The major histocompatibility complex (MHC) is an essential part of the vertebrate immune response. MHC genes may be classified as classical, non-classical or nonfunctional pseudogenes. We have investigated the diversity of class I MHC genes in the brushtail possum, a marsupial native to Australia and an introduced pest in New Zealand. The MHC of marsupials is poorly characterised compared to eutherian mammal species. Comparisons between marsupials and eutherians may enhance understanding of the evolution and functions of this important genetic region. We found a high level of diversity in possum class I MHC genes. Twenty novel sequences were identified using polymerase chain reaction (PCR) primers designed from existing marsupial class I MHC genes. Eleven of these sequences shared a high level of homology with the only previously identified possum MHC class I gene TrvuUB and appear to be alleles at a single locus. Another seven sequences are also similar to TrvuUB but have frame-shift mutations or stop codons early in their sequence, suggesting they are non-functional alleles of a pseudogene locus. The remaining sequences are highly divergent from other possum sequences and clusters with American marsupials in phylogenetic analysis, indicating they may have changed little since the separation of Australian and American marsupials.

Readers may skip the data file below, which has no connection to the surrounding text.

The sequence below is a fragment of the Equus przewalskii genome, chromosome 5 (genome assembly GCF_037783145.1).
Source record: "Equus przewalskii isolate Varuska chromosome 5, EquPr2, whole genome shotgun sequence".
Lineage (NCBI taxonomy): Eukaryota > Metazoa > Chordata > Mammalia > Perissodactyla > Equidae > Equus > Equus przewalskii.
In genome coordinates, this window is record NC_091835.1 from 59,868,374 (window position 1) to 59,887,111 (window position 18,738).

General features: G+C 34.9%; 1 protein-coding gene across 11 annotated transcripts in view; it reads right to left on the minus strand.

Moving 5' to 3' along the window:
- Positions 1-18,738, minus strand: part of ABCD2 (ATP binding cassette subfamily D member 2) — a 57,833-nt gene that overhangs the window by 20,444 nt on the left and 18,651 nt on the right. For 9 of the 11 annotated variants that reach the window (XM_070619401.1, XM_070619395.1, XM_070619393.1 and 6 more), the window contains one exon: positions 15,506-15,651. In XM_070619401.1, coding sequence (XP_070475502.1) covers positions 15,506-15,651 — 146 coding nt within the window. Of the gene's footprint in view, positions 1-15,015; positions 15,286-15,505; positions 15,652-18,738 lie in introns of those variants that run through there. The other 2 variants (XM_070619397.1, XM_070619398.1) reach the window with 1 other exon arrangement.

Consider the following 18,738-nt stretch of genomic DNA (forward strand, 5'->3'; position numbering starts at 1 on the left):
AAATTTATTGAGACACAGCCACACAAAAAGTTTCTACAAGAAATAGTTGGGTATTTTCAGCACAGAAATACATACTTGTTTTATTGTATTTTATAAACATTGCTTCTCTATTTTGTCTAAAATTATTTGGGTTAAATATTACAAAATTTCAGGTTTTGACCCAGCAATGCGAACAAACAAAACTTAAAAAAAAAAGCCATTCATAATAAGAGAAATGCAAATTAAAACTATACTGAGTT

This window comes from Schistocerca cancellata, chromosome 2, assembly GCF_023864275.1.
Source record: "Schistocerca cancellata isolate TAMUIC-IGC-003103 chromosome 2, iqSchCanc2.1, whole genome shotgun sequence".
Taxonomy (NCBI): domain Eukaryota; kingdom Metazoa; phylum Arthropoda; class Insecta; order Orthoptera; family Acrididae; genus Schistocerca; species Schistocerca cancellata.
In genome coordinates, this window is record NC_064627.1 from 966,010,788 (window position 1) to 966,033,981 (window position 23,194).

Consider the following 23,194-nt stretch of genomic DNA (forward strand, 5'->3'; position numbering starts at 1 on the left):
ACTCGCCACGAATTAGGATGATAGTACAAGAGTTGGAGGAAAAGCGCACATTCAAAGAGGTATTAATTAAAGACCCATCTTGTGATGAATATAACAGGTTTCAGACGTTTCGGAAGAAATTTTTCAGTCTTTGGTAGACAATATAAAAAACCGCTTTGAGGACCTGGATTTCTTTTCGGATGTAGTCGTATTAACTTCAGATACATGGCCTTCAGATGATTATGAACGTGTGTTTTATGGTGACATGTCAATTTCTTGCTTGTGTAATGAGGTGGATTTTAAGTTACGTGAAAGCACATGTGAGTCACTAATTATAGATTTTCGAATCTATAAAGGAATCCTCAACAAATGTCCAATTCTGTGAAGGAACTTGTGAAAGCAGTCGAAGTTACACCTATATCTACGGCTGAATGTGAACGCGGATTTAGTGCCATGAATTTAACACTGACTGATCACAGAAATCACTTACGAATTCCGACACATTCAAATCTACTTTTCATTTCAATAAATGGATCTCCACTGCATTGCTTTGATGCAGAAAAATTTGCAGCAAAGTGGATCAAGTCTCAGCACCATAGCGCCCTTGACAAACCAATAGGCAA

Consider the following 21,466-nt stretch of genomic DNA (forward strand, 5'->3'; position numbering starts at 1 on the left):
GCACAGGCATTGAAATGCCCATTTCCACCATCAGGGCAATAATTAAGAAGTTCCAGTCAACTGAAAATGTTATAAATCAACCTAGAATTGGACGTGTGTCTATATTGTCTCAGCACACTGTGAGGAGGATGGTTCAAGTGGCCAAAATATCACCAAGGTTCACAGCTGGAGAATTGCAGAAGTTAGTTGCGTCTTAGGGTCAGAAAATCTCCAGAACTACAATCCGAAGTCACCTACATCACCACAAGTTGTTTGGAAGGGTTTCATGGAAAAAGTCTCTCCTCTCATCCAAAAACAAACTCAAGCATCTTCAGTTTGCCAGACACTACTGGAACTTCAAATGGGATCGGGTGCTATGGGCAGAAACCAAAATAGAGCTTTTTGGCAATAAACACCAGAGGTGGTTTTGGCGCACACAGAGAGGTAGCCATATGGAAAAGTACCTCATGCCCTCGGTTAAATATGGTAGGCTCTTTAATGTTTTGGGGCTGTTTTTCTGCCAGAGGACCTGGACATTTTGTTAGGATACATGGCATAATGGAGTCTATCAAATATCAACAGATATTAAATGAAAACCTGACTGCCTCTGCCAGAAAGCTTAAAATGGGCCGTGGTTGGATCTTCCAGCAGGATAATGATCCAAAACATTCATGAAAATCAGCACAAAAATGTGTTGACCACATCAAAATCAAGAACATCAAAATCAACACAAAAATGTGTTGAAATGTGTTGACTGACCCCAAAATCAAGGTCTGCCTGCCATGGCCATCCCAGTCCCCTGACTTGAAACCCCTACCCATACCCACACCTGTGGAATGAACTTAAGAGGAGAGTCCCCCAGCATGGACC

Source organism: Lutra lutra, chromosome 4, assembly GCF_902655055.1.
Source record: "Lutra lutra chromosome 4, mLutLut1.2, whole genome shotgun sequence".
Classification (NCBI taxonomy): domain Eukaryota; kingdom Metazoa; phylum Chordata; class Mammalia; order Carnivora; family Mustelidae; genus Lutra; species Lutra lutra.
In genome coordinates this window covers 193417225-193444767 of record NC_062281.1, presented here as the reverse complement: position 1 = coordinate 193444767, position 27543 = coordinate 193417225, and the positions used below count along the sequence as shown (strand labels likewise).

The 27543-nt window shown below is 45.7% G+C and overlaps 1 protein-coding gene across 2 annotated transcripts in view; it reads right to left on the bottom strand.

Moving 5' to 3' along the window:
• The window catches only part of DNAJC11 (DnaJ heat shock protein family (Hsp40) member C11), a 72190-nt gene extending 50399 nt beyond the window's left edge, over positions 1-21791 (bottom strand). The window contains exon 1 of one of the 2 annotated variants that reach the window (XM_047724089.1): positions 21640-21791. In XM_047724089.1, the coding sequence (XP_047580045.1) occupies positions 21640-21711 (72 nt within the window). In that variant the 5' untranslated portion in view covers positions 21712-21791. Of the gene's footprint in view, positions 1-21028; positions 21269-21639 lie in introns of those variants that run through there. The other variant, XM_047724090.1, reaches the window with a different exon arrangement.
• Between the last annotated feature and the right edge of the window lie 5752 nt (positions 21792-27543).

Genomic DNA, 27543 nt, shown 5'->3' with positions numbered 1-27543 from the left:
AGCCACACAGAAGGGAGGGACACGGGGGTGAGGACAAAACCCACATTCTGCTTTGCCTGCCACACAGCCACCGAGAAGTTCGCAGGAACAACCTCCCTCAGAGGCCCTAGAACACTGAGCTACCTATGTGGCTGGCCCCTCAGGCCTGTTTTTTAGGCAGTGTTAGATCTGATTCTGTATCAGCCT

Holland, O., Cowan, P., Gleeson, D., & Chamley, L. (2008). Identification of novel major histocompatibility complex class I sequences in a marsupial, the brushtail possum (Trichosurus vulpecula). Immunogenetics, 60, 609-619. https://doi.org/10.1007/s00251-008-0316-0